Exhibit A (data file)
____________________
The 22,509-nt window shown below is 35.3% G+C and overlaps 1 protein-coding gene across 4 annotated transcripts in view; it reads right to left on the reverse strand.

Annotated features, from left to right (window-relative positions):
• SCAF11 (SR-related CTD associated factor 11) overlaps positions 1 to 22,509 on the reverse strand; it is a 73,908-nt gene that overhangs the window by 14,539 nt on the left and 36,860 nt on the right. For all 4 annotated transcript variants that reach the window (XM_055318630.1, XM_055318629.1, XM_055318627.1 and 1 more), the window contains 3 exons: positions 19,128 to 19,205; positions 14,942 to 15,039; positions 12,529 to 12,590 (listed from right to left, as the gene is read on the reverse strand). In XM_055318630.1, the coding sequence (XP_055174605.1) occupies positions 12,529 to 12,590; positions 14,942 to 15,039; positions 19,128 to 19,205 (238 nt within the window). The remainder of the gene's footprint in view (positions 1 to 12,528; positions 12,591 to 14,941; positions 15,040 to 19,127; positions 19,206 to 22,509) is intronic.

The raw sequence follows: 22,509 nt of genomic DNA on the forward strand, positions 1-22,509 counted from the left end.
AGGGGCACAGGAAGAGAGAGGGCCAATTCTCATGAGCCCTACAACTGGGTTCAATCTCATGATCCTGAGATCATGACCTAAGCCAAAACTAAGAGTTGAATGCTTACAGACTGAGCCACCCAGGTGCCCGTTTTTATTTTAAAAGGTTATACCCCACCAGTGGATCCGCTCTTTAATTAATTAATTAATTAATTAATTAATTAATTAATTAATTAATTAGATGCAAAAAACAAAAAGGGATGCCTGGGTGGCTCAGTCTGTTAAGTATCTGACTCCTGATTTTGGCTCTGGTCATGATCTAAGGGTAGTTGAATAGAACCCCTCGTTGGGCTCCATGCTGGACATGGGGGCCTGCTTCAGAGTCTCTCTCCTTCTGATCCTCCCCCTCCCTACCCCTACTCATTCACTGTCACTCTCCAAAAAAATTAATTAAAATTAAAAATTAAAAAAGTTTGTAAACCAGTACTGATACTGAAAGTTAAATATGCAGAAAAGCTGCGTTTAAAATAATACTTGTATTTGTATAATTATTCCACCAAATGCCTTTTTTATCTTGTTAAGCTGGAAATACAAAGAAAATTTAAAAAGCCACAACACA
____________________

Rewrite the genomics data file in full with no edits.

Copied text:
The 22,509-nt window shown below is 35.3% G+C and overlaps 1 protein-coding gene across 4 annotated transcripts in view; it reads right to left on the reverse strand.

Annotated features, from left to right (window-relative positions):
• SCAF11 (SR-related CTD associated factor 11) overlaps positions 1 to 22,509 on the reverse strand; it is a 73,908-nt gene that overhangs the window by 14,539 nt on the left and 36,860 nt on the right. For all 4 annotated transcript variants that reach the window (XM_055318630.1, XM_055318629.1, XM_055318627.1 and 1 more), the window contains 3 exons: positions 19,128 to 19,205; positions 14,942 to 15,039; positions 12,529 to 12,590 (listed from right to left, as the gene is read on the reverse strand). In XM_055318630.1, the coding sequence (XP_055174605.1) occupies positions 12,529 to 12,590; positions 14,942 to 15,039; positions 19,128 to 19,205 (238 nt within the window). The remainder of the gene's footprint in view (positions 1 to 12,528; positions 12,591 to 14,941; positions 15,040 to 19,127; positions 19,206 to 22,509) is intronic.

The raw sequence follows: 22,509 nt of genomic DNA on the forward strand, positions 1-22,509 counted from the left end.
AGGGGCACAGGAAGAGAGAGGGCCAATTCTCATGAGCCCTACAACTGGGTTCAATCTCATGATCCTGAGATCATGACCTAAGCCAAAACTAAGAGTTGAATGCTTACAGACTGAGCCACCCAGGTGCCCGTTTTTATTTTAAAAGGTTATACCCCACCAGTGGATCCGCTCTTTAATTAATTAATTAATTAATTAATTAATTAATTAATTAATTAATTAGATGCAAAAAACAAAAAGGGATGCCTGGGTGGCTCAGTCTGTTAAGTATCTGACTCCTGATTTTGGCTCTGGTCATGATCTAAGGGTAGTTGAATAGAACCCCTCGTTGGGCTCCATGCTGGACATGGGGGCCTGCTTCAGAGTCTCTCTCCTTCTGATCCTCCCCCTCCCTACCCCTACTCATTCACTGTCACTCTCCAAAAAAATTAATTAAAATTAAAAATTAAAAAAGTTTGTAAACCAGTACTGATACTGAAAGTTAAATATGCAGAAAAGCTGCGTTTAAAATAATACTTGTATTTGTATAATTATTCCACCAAATGCCTTTTTTATCTTGTTAAGCTGGAAATACAAAGAAAATTTAAAAAGCCACAACACA